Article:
Statistical significance was determined using multiple comparison in a 1‐way or 2-way analysis of variance (ANOVA) test, or with unpaired nonparametric Student t test when only 2 groups were present, using GraphPad Prism v7 built‐in statistical analysis (GraphPad Software Inc., La Jolla, CA). P < .05 was considered significant. All quantitative reverse transcription–PCR and qPCR data were expressed as mean from at least 3 independent biological experiments with at least 3 technical replicates.
ASXL1 deletion in myeloid lineage cells promotes osteoclastogenesis resulting in low bone mass
To assess the influence of osteoclast differentiation on ASXL1 expression, we cultured wild-type (WT) BMMs in the presence of RANKL and M-CSF and temporally measured ASXL1 messenger RNA (mRNA) and protein. Although the ETP gene was robustly expressed in naïve BMMs, abundance of its mRNA decreased approximately two-thirds within 24 hours of RANKL/M-CSF exposure with progressive decline as the osteoclast phenotype further matured (Figure 1A).
Because its expression declines with osteoclast differentiation, we postulated ASXL1 may negatively impact formation of the bone resorptive cell. We therefore conditionally deleted ASXL1 in myeloid lineage cells by mating ASXL1flox/flox mice to those bearing lysozyme M Cre (ASXL1cKO) leading to virtual arrested expression of the targeted gene (Figure 1B; supplemental Figure 1A). The conditionally deleted BMMs and their Cre- counterparts were cultured in osteoclastogenic conditions with increasing amounts of RANKL. After 5 days, the cells were stained for TRAP activity, and the number of osteoclasts was counted. Regardless of the amount of the osteoclastogenic cytokine, RANKL, ASXL1-deficient BMMs generated more osteoclasts than controls (Figure 1C-D). The abundance of ASXL1cKO osteoclasts was confirmed by substantially greater expression of differentiation marker mRNA and protein, including NFATc1 (Figure 1E; supplemental Figure 1B). In contrast to its generation, the resorptive capacity of individual ASXL1cKO osteoclasts was intact as manifested by their ability to organize their cytoskeleton to form actin rings and generate pits on bone (Figure 1F). In accordance, ASXL1−/− osteoclasts plated on bovine bone slices mobilized significantly more carboxy-terminal collagen (CTx), a marker of bone resorption than control cells (Figure 1G). Interestingly, RANKL- and M-CSF-stimulated classical osteoclastogenic signaling events in ASXL1cKO BMMs were unaltered indicating other pathways were inducing the robust formation of the bone resorbing cell (supplemental Figure 1C-D). Reflecting our in vitro observations, μCT analysis established a 33% loss of trabecular bone volume and a 14% reduction of bone mineral density in ASXL1cKO mice (Figure 2A-B). The number of osteoclasts were substantially enhanced in ASXL1cKO femurs. In consequence, histomorphometrically determined trabecular bone volume was diminished (Figure 2C-D). Confirming robust osteoclastogenesis in ASXL1cKO mice, serum analysis of Trap5B, a hallmark of osteoclast number, was elevated (Figure 2E). The decrease in bone mass did not reflect altered osteoblastogenesis as both osteoblast number per bone surface and P1NP serum levels remain unchanged (supplemental Figure 2A-B).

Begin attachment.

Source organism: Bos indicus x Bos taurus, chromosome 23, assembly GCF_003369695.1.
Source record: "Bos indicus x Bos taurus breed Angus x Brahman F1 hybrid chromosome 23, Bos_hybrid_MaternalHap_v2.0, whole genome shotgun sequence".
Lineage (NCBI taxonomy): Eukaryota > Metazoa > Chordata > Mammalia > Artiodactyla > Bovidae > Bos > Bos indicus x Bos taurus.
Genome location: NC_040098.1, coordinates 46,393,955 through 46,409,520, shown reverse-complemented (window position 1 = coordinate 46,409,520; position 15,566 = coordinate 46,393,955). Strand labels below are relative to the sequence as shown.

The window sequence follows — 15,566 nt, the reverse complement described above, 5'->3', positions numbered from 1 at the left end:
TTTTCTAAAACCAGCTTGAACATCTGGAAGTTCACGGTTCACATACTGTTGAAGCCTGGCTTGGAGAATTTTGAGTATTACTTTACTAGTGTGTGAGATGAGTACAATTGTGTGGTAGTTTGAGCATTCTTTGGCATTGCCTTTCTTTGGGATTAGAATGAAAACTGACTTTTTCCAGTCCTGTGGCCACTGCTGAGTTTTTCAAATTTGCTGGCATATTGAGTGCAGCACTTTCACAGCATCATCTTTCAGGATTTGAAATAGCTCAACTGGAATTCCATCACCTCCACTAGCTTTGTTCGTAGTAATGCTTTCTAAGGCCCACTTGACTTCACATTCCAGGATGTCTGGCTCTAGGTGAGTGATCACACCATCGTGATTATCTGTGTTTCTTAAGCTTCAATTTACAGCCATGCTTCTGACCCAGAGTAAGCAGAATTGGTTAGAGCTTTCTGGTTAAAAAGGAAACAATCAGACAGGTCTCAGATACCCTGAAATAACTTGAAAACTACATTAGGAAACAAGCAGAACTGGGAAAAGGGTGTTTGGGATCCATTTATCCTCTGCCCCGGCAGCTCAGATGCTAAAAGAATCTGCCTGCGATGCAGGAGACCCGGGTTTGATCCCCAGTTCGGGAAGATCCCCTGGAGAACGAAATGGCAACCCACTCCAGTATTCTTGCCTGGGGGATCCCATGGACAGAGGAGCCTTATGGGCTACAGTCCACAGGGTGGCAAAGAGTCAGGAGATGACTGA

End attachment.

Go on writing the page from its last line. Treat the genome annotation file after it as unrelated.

ASXL1cKO osteoclast formation is not mediated by c-Fos or increased osteoclast progenitors